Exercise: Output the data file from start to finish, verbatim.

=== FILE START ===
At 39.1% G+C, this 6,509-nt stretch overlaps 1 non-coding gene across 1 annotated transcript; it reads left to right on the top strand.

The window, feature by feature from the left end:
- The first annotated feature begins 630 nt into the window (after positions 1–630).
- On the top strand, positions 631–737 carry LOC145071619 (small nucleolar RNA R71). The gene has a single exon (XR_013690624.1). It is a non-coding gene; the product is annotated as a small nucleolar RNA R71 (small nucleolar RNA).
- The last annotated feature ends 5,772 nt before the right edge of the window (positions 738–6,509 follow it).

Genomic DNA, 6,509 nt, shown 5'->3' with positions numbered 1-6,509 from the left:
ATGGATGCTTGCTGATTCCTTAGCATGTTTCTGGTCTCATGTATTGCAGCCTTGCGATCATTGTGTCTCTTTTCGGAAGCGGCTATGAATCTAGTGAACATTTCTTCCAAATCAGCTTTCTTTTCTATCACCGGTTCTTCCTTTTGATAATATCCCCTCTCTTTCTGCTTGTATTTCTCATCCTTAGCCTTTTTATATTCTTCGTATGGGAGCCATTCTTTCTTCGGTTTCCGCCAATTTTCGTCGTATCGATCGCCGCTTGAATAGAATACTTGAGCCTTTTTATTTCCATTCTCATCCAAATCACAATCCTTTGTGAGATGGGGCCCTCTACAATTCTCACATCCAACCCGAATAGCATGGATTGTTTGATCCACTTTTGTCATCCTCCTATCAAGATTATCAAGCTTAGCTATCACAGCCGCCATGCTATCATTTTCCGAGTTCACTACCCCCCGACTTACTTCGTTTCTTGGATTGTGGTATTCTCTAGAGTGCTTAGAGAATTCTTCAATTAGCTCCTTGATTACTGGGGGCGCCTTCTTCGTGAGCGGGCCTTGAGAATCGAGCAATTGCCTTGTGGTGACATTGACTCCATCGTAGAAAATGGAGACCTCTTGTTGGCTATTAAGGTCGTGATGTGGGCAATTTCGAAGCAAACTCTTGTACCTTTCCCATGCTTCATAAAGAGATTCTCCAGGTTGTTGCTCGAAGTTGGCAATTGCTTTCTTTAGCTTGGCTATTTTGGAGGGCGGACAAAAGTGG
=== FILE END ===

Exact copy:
At 39.1% G+C, this 6,509-nt stretch overlaps 1 non-coding gene across 1 annotated transcript; it reads left to right on the top strand.

The window, feature by feature from the left end:
- The first annotated feature begins 630 nt into the window (after positions 1–630).
- On the top strand, positions 631–737 carry LOC145071619 (small nucleolar RNA R71). The gene has a single exon (XR_013690624.1). It is a non-coding gene; the product is annotated as a small nucleolar RNA R71 (small nucleolar RNA).
- The last annotated feature ends 5,772 nt before the right edge of the window (positions 738–6,509 follow it).

Genomic DNA, 6,509 nt, shown 5'->3' with positions numbered 1-6,509 from the left:
ATGGATGCTTGCTGATTCCTTAGCATGTTTCTGGTCTCATGTATTGCAGCCTTGCGATCATTGTGTCTCTTTTCGGAAGCGGCTATGAATCTAGTGAACATTTCTTCCAAATCAGCTTTCTTTTCTATCACCGGTTCTTCCTTTTGATAATATCCCCTCTCTTTCTGCTTGTATTTCTCATCCTTAGCCTTTTTATATTCTTCGTATGGGAGCCATTCTTTCTTCGGTTTCCGCCAATTTTCGTCGTATCGATCGCCGCTTGAATAGAATACTTGAGCCTTTTTATTTCCATTCTCATCCAAATCACAATCCTTTGTGAGATGGGGCCCTCTACAATTCTCACATCCAACCCGAATAGCATGGATTGTTTGATCCACTTTTGTCATCCTCCTATCAAGATTATCAAGCTTAGCTATCACAGCCGCCATGCTATCATTTTCCGAGTTCACTACCCCCCGACTTACTTCGTTTCTTGGATTGTGGTATTCTCTAGAGTGCTTAGAGAATTCTTCAATTAGCTCCTTGATTACTGGGGGCGCCTTCTTCGTGAGCGGGCCTTGAGAATCGAGCAATTGCCTTGTGGTGACATTGACTCCATCGTAGAAAATGGAGACCTCTTGTTGGCTATTAAGGTCGTGATGTGGGCAATTTCGAAGCAAACTCTTGTACCTTTCCCATGCTTCATAAAGAGATTCTCCAGGTTGTTGCTCGAAGTTGGCAATTGCTTTCTTTAGCTTGGCTATTTTGGAGGGCGGACAAAAGTGG